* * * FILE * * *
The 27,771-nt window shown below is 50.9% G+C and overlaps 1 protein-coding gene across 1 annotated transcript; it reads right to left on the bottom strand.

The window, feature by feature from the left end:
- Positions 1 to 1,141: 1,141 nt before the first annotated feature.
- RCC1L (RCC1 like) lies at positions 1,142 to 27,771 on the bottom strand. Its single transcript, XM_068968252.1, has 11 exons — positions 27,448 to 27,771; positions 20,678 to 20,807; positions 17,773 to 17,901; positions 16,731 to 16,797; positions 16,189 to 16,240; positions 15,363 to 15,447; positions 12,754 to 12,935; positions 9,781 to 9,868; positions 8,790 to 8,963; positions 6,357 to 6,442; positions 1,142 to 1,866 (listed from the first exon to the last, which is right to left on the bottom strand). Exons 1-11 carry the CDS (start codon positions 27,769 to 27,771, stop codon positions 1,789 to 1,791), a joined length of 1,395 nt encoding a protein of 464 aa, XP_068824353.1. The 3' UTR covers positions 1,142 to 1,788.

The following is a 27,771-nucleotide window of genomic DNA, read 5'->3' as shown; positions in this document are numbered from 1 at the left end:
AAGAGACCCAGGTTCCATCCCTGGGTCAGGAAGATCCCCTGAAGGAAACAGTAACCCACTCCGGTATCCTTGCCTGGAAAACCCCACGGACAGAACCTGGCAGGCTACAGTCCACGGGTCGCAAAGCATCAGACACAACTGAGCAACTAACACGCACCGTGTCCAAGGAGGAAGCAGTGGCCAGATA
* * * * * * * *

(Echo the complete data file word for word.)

The 27,771-nt window shown below is 50.9% G+C and overlaps 1 protein-coding gene across 1 annotated transcript; it reads right to left on the bottom strand.

The window, feature by feature from the left end:
- Positions 1 to 1,141: 1,141 nt before the first annotated feature.
- RCC1L (RCC1 like) lies at positions 1,142 to 27,771 on the bottom strand. Its single transcript, XM_068968252.1, has 11 exons — positions 27,448 to 27,771; positions 20,678 to 20,807; positions 17,773 to 17,901; positions 16,731 to 16,797; positions 16,189 to 16,240; positions 15,363 to 15,447; positions 12,754 to 12,935; positions 9,781 to 9,868; positions 8,790 to 8,963; positions 6,357 to 6,442; positions 1,142 to 1,866 (listed from the first exon to the last, which is right to left on the bottom strand). Exons 1-11 carry the CDS (start codon positions 27,769 to 27,771, stop codon positions 1,789 to 1,791), a joined length of 1,395 nt encoding a protein of 464 aa, XP_068824353.1. The 3' UTR covers positions 1,142 to 1,788.

The following is a 27,771-nucleotide window of genomic DNA, read 5'->3' as shown; positions in this document are numbered from 1 at the left end:
AAGAGACCCAGGTTCCATCCCTGGGTCAGGAAGATCCCCTGAAGGAAACAGTAACCCACTCCGGTATCCTTGCCTGGAAAACCCCACGGACAGAACCTGGCAGGCTACAGTCCACGGGTCGCAAAGCATCAGACACAACTGAGCAACTAACACGCACCGTGTCCAAGGAGGAAGCAGTGGCCAGATA